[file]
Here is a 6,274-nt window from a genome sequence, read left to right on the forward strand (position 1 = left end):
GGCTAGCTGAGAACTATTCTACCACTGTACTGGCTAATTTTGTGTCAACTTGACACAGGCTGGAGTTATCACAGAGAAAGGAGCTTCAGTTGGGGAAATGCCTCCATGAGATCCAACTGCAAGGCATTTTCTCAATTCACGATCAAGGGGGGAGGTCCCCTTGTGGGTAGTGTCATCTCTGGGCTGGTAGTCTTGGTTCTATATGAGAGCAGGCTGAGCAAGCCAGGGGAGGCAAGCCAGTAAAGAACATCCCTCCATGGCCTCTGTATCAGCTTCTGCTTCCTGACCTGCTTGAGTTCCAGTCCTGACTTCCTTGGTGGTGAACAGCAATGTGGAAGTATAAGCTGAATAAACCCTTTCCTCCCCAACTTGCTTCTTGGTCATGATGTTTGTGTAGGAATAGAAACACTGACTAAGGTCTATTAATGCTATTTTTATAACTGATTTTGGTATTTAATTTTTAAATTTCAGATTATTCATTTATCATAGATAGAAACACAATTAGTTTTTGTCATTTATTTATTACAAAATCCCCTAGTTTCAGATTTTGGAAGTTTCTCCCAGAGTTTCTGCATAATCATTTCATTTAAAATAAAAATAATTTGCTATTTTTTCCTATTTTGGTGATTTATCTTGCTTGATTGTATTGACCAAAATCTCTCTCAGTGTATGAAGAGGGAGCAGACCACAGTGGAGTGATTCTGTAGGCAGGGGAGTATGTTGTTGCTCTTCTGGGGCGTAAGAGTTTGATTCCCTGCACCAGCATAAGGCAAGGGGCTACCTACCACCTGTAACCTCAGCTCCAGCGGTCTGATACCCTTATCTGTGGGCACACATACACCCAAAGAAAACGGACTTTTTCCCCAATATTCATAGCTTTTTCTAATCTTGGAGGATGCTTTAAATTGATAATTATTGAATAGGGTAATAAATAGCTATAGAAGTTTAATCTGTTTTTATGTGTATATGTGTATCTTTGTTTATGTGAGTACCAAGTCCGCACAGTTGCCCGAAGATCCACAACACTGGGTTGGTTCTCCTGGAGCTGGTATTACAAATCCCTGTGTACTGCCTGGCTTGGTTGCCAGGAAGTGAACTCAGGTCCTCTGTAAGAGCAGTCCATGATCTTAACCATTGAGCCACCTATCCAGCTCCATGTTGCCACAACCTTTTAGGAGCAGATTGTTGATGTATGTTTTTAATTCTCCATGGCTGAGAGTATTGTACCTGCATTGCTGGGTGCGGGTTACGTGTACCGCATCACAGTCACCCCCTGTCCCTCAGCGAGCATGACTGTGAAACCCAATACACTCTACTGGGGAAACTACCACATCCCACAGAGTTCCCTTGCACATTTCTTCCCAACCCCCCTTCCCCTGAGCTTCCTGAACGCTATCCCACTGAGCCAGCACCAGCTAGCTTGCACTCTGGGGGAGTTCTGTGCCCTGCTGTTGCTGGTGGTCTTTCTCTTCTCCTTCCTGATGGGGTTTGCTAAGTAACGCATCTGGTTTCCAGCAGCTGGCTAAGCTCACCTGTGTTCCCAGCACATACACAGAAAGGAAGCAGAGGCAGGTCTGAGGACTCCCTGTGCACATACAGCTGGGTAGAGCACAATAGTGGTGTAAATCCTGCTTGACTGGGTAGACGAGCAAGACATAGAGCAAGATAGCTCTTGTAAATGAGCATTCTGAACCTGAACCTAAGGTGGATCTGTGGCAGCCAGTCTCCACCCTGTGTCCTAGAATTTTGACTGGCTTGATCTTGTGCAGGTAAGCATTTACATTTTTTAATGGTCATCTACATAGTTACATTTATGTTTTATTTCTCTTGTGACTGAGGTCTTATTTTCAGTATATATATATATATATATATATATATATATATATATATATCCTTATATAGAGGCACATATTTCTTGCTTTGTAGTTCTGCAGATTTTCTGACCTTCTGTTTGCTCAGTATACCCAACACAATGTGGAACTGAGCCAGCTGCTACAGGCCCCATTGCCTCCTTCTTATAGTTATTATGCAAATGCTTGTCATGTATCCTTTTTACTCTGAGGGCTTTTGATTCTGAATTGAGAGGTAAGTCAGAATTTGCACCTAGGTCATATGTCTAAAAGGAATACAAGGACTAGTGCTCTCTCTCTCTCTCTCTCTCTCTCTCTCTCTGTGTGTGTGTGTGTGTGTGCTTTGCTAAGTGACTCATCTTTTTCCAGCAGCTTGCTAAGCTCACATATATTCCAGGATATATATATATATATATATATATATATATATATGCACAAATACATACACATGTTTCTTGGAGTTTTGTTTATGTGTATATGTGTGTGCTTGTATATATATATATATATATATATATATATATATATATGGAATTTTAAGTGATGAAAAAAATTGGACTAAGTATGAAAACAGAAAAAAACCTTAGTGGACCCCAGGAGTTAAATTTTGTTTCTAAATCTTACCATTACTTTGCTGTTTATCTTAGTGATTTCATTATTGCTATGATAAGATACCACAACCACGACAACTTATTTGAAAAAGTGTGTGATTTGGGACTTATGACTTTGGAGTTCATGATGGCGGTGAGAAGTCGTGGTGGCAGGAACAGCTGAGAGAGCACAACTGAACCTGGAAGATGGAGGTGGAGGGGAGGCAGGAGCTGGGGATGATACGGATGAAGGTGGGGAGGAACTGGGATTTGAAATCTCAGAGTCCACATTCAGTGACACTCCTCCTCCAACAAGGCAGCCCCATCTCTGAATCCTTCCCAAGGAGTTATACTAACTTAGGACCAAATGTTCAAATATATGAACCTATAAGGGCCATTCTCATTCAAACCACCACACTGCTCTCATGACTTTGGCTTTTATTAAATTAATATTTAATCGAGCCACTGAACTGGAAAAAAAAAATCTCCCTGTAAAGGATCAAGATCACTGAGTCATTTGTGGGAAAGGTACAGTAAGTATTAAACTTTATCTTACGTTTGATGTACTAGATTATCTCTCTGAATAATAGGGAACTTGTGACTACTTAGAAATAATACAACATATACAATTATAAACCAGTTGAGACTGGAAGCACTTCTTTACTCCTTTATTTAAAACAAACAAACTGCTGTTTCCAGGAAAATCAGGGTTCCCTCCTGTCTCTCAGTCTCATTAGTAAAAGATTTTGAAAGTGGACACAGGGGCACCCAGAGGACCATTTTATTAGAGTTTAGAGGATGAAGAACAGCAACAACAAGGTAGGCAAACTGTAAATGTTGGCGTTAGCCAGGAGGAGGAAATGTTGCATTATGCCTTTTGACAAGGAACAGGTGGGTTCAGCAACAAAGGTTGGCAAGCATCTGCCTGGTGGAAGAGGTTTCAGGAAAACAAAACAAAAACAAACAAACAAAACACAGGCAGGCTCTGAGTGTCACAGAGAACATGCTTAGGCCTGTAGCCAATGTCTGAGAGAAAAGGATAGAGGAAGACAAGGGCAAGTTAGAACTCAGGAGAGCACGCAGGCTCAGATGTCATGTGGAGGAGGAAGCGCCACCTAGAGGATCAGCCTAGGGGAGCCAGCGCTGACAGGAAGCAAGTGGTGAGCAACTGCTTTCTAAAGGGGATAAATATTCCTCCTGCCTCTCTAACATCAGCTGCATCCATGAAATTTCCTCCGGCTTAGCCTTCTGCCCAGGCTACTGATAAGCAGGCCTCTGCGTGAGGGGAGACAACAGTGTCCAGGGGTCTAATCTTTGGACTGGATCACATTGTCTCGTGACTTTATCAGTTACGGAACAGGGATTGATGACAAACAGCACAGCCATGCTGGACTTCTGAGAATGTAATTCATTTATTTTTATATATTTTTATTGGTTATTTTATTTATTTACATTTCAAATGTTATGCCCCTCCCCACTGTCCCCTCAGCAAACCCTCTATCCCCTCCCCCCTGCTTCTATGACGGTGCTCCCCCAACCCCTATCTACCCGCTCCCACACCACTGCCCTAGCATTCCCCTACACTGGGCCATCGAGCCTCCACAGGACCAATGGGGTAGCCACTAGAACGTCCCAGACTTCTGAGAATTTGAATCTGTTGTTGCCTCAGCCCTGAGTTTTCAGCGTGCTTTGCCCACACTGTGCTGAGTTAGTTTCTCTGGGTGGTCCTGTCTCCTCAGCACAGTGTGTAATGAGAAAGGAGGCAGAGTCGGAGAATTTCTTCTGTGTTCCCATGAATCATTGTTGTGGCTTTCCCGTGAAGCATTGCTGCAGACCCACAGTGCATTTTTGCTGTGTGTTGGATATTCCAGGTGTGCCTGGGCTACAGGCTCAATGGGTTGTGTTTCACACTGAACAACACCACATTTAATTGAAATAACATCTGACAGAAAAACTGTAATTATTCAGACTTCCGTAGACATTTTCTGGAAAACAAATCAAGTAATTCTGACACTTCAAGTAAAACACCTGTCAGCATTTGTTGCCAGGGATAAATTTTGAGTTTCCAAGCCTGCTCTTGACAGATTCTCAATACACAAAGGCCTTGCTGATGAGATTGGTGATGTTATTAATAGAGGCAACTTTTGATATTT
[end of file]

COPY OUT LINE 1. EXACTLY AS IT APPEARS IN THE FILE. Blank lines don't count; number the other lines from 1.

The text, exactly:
Here is a 6,274-nt window from a genome sequence, read left to right on the forward strand (position 1 = left end):